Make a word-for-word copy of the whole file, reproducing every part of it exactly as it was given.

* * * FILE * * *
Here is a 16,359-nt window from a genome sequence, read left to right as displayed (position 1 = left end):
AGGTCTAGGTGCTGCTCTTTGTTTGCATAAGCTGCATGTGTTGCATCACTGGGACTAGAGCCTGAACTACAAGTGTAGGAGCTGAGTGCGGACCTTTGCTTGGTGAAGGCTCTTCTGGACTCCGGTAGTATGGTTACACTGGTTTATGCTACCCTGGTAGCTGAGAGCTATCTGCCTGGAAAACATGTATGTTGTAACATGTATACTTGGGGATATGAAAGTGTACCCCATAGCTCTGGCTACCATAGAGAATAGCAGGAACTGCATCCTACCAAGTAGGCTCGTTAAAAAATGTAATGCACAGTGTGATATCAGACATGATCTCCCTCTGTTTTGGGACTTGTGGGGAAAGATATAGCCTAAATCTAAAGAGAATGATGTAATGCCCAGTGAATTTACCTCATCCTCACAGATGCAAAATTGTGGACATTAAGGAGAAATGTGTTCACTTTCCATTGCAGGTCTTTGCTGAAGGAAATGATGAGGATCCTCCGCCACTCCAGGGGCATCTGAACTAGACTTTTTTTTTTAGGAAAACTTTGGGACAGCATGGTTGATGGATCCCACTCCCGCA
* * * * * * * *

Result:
Here is a 16,359-nt window from a genome sequence, read left to right as displayed (position 1 = left end):
AGGTCTAGGTGCTGCTCTTTGTTTGCATAAGCTGCATGTGTTGCATCACTGGGACTAGAGCCTGAACTACAAGTGTAGGAGCTGAGTGCGGACCTTTGCTTGGTGAAGGCTCTTCTGGACTCCGGTAGTATGGTTACACTGGTTTATGCTACCCTGGTAGCTGAGAGCTATCTGCCTGGAAAACATGTATGTTGTAACATGTATACTTGGGGATATGAAAGTGTACCCCATAGCTCTGGCTACCATAGAGAATAGCAGGAACTGCATCCTACCAAGTAGGCTCGTTAAAAAATGTAATGCACAGTGTGATATCAGACATGATCTCCCTCTGTTTTGGGACTTGTGGGGAAAGATATAGCCTAAATCTAAAGAGAATGATGTAATGCCCAGTGAATTTACCTCATCCTCACAGATGCAAAATTGTGGACATTAAGGAGAAATGTGTTCACTTTCCATTGCAGGTCTTTGCTGAAGGAAATGATGAGGATCCTCCGCCACTCCAGGGGCATCTGAACTAGACTTTTTTTTTTAGGAAAACTTTGGGACAGCATGGTTGATGGATCCCACTCCCGCA